Selective serotonin reuptake inhibitors (SSRIs) are commonly used to treat depression and anxiety in patients of all ages. However, a recent Norwegian cohort study has shed light on the potential cardiotoxic effects of SSRIs, specifically in elderly patients. The study suggests that therapeutic doses of certain SSRIs may lead to increased risk of arrhythmia in elderly patients, particularly those aged 65 and above.
The study, conducted by Erik Sveberg Dietrichs, MD, PhD, and his team at the Center for Psychopharmacology at Diakonhjemmet Hospital in Oslo, focused on the effects of escitalopram (Lexapro) in elderly patients. The findings revealed that around 20% of patients aged 65 and over who took a daily dose of 10mg of escitalopram were predicted to reach potentially pro-arrhythmic concentrations. This percentage increased to about 60% with a 20mg dose.
The study also highlighted the in vitro pro-arrhythmic potential of therapeutic concentrations of escitalopram. These concentrations were found to increase the triangulation of the human cardiac action potential, which is associated with an elevated risk of Torsade de Pointes and cardiac arrest. In fact, the FDA recommends avoiding doses above 20mg due to this known side effect of escitalopram.
The researchers noted that age played a significant role in the proportion of patients reaching potentially cardiotoxic concentrations. Age-dependent reductions in drug clearance were observed, leading to higher concentrations of SSRIs in elderly patients. Despite the recommended doses, patients aged 65 and above were still at risk of exceeding the pro-arrhythmic thresholds.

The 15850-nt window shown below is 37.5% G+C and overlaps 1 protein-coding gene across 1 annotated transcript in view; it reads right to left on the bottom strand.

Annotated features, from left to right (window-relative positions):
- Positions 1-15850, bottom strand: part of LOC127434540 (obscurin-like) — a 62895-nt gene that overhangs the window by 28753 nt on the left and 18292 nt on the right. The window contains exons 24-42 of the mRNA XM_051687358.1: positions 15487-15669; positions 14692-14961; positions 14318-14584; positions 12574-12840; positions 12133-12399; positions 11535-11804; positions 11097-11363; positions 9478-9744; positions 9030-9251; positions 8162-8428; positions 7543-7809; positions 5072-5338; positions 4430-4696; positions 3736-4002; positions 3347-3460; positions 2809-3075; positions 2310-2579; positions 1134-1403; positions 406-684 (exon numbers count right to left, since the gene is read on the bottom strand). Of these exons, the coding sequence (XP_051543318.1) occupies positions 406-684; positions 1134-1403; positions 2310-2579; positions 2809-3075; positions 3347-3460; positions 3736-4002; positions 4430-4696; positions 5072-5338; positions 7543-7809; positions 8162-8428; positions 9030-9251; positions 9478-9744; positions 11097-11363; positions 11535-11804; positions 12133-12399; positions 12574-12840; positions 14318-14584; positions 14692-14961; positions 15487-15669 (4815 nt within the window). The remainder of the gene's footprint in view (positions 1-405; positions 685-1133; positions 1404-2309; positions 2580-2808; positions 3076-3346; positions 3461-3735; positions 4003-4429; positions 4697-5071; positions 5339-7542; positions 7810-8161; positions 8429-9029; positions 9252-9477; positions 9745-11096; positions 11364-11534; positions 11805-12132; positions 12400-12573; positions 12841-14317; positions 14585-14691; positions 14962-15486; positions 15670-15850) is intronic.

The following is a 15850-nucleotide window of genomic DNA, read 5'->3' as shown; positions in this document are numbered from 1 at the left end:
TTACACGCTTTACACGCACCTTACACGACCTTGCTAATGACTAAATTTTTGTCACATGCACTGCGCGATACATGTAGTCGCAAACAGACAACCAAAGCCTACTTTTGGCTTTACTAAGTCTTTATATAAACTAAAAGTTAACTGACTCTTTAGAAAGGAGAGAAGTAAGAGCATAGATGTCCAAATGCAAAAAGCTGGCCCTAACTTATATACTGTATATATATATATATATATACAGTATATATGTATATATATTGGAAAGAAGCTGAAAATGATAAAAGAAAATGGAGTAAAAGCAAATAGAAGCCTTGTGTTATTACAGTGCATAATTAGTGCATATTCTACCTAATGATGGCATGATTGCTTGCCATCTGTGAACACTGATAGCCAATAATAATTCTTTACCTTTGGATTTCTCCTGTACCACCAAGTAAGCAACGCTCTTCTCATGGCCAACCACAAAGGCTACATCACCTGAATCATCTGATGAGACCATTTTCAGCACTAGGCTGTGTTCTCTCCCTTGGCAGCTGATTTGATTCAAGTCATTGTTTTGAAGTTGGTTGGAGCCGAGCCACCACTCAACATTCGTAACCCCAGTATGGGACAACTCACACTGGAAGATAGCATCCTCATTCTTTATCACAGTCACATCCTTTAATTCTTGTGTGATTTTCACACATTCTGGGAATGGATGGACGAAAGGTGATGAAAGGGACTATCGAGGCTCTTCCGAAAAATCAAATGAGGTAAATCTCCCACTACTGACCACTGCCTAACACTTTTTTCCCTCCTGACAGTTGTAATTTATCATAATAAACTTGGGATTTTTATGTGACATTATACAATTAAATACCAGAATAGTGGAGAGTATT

According to the analysis, the percentage of patients predicted to exceed the threshold for arrhythmic activity increased with each age group. It was found that 28% of patients below 18 years, 43% of patients aged 18-64 years, 57% of patients aged 65-79 years, and 60% of patients aged 80 and above were at risk.
Ensuring Patient Safety
The implications of these findings are significant, considering that escitalopram is the most commonly used antidepressant in Norway, and is also widely used globally, including in the United States. Dr. Dietrichs emphasized the importance of increasing the safety of this treatment, particularly for patients at risk of serious adverse events.
To address these safety concerns, the researchers recommend therapeutic drug monitoring (TDM) for all patients using escitalopram or its counterpart, citalopram. This monitoring is especially crucial for patients over the age of 65, those using other pro-arrhythmic drugs, or patients with a predisposition for arrhythmias. By closely monitoring serum concentrations, physicians can avoid exposing patients to cardiotoxic concentrations.
It is suggested that serum concentrations of escitalopram should be kept below 100 nM to prevent pro-arrhythmic effects. Additionally, patients with known QT-prolongation should avoid these drugs altogether. Cardiac monitoring should be considered for patients at risk of arrhythmias, and alternative antidepressant treatments may be explored.
The study utilized observed drug and metabolite serum concentrations from a Norwegian cohort of over 19,000 patients aged between 12 and 105 years, spanning from 2010 to 2019. To determine the thresholds for pro-arrhythmic activity, the researchers analyzed the effects of escitalopram, citalopram, and their metabolites on human cardiomyocytes. They then compared these levels to the serum concentrations of the drugs in different age groups.
The findings from this Norwegian cohort study serve as a stark reminder of the potential risks associated with certain therapeutic doses of SSRIs, particularly in elderly patients. It is imperative that clinicians are aware of the increased risk of arrhythmia and take necessary precautions to ensure patient safety. By implementing therapeutic drug monitoring and considering alternative treatments, physicians can minimize the potential harm caused by SSRIs in vulnerable patient populations.